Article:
By Commissioner Joseph A. Farrow; Sergeant Troy Rivers; and Lori Newquist, Staff Service Analyst, California Highway Patrol, Sacramento, California
yatt and Virgil Earp made frontier history in the well-documented Gunfight at the O.K. Corral in Tombstone, Arizona, in 1881. The gang they fought that day, known as the Cowboys, is believed to have regrouped only two months later, attacking Virgil with double-barrel shotguns. Wyatt, thinking his brother was dying, telegraphed Crawley P. Drake, U.S. marshal for the Arizona Territory, seeking authority to appoint his own deputies as a federally authorized posse to track down the renegade band.
When Crawley approved, Wyatt Earp became head of the North American continent’s first vehicle theft task force. This is not hyperbole; the Cowboys gang made its living by stealing horses, which were the primary “vehicle” of the day. Henry Ford’s first Model A automobile did not roll off the assembly line for another 27 years. Earp’s group (known as the Vendetta Posse) necessarily focused on arresting thieves and recovering stolen horses; thus, in structure and function, it served as a task force.
The feud between the Earps and the Cowboys began several years earlier with the theft of six horses from an Arizona ranch. Over the ensuing years, the Earps sharpened their skills at tracking and capturing thieves, and in 1881 the Vendetta Posse’s abilities paid off. The posse hunted down the vehicle thieves and administered its own brand of justice, serving as judge, jury, and executioner.
Jumping ahead 127 years, the law enforcement profession still confronts the same problem: theft of vehicles, now of the wheeled kind, an activity that has grown into an annual multibillion-dollar loss. Today, law enforcement agencies no longer administer justice in the frontier fashion, but the collaborative model to address the problem still prevails. Local and regional vehicle theft task forces that aggressively pursue thieves, using superior technology and communications techniques, now define the state of the antitheft effort.
This article describes the difficulties encountered by the modern-day law enforcement community in combating vehicle theft and highlights the efforts of task forces in two regions plagued by high auto theft rates: Modesto, California, and Las Vegas, Nevada.
Extent of the Problem
The importance of attacking vehicle theft is made starkly clear by the U.S. Federal Bureau of Investigation (FBI) Uniform Crime Report, which noted that motor vehicle theft accounts for the highest dollar loss among property crimes. That total reached approximately $7.6 billion in 2004 (latest figures available).1 It should be noted that the United States as a whole has seen an overall decrease in vehicle theft for several years. However, the loss figures remain in the billions, creating a significant impact on the economy, the insurance industry, and most importantly the citizenry. The western part of the country appears to suffer the greatest loss: in 2005, the West was reluctantly home to all of the “top” 10 metropolitan statistical areas in the United States in terms of auto theft.2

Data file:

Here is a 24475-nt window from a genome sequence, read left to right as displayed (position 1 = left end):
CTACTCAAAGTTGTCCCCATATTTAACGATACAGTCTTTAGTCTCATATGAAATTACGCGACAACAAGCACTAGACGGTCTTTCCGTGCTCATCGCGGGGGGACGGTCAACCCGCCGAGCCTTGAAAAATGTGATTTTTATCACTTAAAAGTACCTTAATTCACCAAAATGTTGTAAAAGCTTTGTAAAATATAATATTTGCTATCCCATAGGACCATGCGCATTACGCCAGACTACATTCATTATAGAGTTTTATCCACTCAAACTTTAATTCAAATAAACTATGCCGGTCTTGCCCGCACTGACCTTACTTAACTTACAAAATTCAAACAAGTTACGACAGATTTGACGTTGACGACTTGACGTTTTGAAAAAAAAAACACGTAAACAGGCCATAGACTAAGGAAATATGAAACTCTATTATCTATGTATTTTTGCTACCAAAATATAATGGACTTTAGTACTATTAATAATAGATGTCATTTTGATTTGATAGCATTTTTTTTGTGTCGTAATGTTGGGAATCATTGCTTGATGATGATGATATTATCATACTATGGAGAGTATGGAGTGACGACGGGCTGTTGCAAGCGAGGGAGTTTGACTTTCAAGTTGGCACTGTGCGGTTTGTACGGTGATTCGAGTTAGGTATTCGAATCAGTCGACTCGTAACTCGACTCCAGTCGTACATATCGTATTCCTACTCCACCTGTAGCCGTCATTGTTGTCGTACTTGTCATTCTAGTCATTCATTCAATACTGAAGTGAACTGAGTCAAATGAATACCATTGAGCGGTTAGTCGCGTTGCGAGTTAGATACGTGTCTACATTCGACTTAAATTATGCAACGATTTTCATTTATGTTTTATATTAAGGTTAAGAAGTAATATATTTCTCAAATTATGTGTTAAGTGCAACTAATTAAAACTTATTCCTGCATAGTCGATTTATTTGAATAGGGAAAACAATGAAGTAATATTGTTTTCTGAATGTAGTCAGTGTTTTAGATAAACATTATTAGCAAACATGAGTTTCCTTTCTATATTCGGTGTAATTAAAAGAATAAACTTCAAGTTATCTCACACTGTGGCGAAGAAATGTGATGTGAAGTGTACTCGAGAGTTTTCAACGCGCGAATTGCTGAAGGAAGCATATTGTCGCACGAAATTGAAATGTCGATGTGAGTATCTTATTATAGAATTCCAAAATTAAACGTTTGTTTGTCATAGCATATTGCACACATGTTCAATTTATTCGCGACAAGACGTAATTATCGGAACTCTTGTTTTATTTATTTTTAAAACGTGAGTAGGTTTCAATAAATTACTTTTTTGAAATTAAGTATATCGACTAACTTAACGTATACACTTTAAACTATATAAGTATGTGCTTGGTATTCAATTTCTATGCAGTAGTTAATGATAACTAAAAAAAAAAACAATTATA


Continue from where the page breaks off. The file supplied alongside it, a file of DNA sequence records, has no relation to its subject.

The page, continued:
Even though thefts dipped in 2006—on average a 2.1 percent drop, according to FBI figures cited by the National Insurance Crime Bureau (NICB)—inflation rates offset the decline. The 2.4 percent increase in inflation meant that dollar losses attributable to theft actually increased.3
Today’s huge theft toll could be compared to a snowball rolling downhill, gathering size and momentum as it moves. Vehicle theft was viewed by the criminal mind as a lucrative opportunity the moment Ford moved his first vehicle out the door. By 1919 thefts had become so numerous that the federal government intervened with passage of the Dyer Act, also known as the National Motor Vehicle Theft Act, designed to help states supplement their efforts to stem theft by making transportation of a stolen vehicle across state lines a federal offense. No further federal antitheft legislation was enacted until the mid-1960s; since then, both federal and state governments have adopted numerous statutes. Some of these new laws created antitheft tools; others provided additional resources that expanded the effectiveness of the law enforcement community in identifying stolen vehicles, recovering those vehicles, and arresting the subjects responsible for the thefts.
Barriers to Progress
Today, law enforcement agencies face two disturbing hurdles that tend to relegate vehicle theft to a secondary position on the enforcement agenda. The first is the widespread public belief that because vehicle theft usually is considered a property crime, it therefore is often considered “victimless.” The hassle experienced by those who suffer a theft suggests that this perception is wrong.